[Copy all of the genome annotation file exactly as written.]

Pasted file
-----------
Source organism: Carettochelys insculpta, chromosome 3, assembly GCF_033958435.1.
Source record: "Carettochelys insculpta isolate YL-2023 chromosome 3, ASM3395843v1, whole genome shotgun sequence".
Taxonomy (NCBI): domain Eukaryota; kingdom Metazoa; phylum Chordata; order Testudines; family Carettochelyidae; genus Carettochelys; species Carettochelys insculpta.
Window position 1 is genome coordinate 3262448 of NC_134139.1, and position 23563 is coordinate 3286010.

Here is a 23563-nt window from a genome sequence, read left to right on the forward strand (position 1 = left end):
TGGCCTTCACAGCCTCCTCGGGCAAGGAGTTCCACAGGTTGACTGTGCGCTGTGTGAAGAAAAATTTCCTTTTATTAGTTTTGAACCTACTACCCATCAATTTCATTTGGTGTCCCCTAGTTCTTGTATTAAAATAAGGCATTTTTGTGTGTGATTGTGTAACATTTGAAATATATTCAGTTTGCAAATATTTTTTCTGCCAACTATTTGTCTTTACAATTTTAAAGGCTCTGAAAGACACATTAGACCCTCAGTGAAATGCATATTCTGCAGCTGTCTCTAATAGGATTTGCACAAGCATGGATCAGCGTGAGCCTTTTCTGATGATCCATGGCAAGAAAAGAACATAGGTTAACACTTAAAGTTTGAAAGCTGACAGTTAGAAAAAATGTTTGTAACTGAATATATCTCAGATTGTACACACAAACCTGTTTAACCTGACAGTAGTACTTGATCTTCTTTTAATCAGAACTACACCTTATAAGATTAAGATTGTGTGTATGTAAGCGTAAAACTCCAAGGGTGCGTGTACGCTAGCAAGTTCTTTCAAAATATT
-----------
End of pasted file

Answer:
Source organism: Carettochelys insculpta, chromosome 3, assembly GCF_033958435.1.
Source record: "Carettochelys insculpta isolate YL-2023 chromosome 3, ASM3395843v1, whole genome shotgun sequence".
Taxonomy (NCBI): domain Eukaryota; kingdom Metazoa; phylum Chordata; order Testudines; family Carettochelyidae; genus Carettochelys; species Carettochelys insculpta.
Window position 1 is genome coordinate 3262448 of NC_134139.1, and position 23563 is coordinate 3286010.

Here is a 23563-nt window from a genome sequence, read left to right on the forward strand (position 1 = left end):
TGGCCTTCACAGCCTCCTCGGGCAAGGAGTTCCACAGGTTGACTGTGCGCTGTGTGAAGAAAAATTTCCTTTTATTAGTTTTGAACCTACTACCCATCAATTTCATTTGGTGTCCCCTAGTTCTTGTATTAAAATAAGGCATTTTTGTGTGTGATTGTGTAACATTTGAAATATATTCAGTTTGCAAATATTTTTTCTGCCAACTATTTGTCTTTACAATTTTAAAGGCTCTGAAAGACACATTAGACCCTCAGTGAAATGCATATTCTGCAGCTGTCTCTAATAGGATTTGCACAAGCATGGATCAGCGTGAGCCTTTTCTGATGATCCATGGCAAGAAAAGAACATAGGTTAACACTTAAAGTTTGAAAGCTGACAGTTAGAAAAAATGTTTGTAACTGAATATATCTCAGATTGTACACACAAACCTGTTTAACCTGACAGTAGTACTTGATCTTCTTTTAATCAGAACTACACCTTATAAGATTAAGATTGTGTGTATGTAAGCGTAAAACTCCAAGGGTGCGTGTACGCTAGCAAGTTCTTTCAAAATATT